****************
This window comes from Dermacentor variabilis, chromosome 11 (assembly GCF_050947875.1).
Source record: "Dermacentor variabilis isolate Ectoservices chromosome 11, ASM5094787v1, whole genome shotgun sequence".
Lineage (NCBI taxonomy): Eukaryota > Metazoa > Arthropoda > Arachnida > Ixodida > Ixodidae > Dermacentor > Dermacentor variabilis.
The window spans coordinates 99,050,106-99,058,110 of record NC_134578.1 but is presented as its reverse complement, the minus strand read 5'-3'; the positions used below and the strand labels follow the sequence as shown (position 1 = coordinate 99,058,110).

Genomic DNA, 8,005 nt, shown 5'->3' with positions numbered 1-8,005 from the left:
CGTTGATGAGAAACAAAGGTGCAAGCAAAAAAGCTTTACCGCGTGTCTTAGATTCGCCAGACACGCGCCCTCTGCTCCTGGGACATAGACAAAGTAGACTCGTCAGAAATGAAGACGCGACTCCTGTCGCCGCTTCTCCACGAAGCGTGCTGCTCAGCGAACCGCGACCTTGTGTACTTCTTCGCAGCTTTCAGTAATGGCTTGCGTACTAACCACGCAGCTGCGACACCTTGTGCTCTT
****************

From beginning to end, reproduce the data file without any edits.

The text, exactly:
This window comes from Dermacentor variabilis, chromosome 11 (assembly GCF_050947875.1).
Source record: "Dermacentor variabilis isolate Ectoservices chromosome 11, ASM5094787v1, whole genome shotgun sequence".
Lineage (NCBI taxonomy): Eukaryota > Metazoa > Arthropoda > Arachnida > Ixodida > Ixodidae > Dermacentor > Dermacentor variabilis.
The window spans coordinates 99,050,106-99,058,110 of record NC_134578.1 but is presented as its reverse complement, the minus strand read 5'-3'; the positions used below and the strand labels follow the sequence as shown (position 1 = coordinate 99,058,110).

Genomic DNA, 8,005 nt, shown 5'->3' with positions numbered 1-8,005 from the left:
CGTTGATGAGAAACAAAGGTGCAAGCAAAAAAGCTTTACCGCGTGTCTTAGATTCGCCAGACACGCGCCCTCTGCTCCTGGGACATAGACAAAGTAGACTCGTCAGAAATGAAGACGCGACTCCTGTCGCCGCTTCTCCACGAAGCGTGCTGCTCAGCGAACCGCGACCTTGTGTACTTCTTCGCAGCTTTCAGTAATGGCTTGCGTACTAACCACGCAGCTGCGACACCTTGTGCTCTT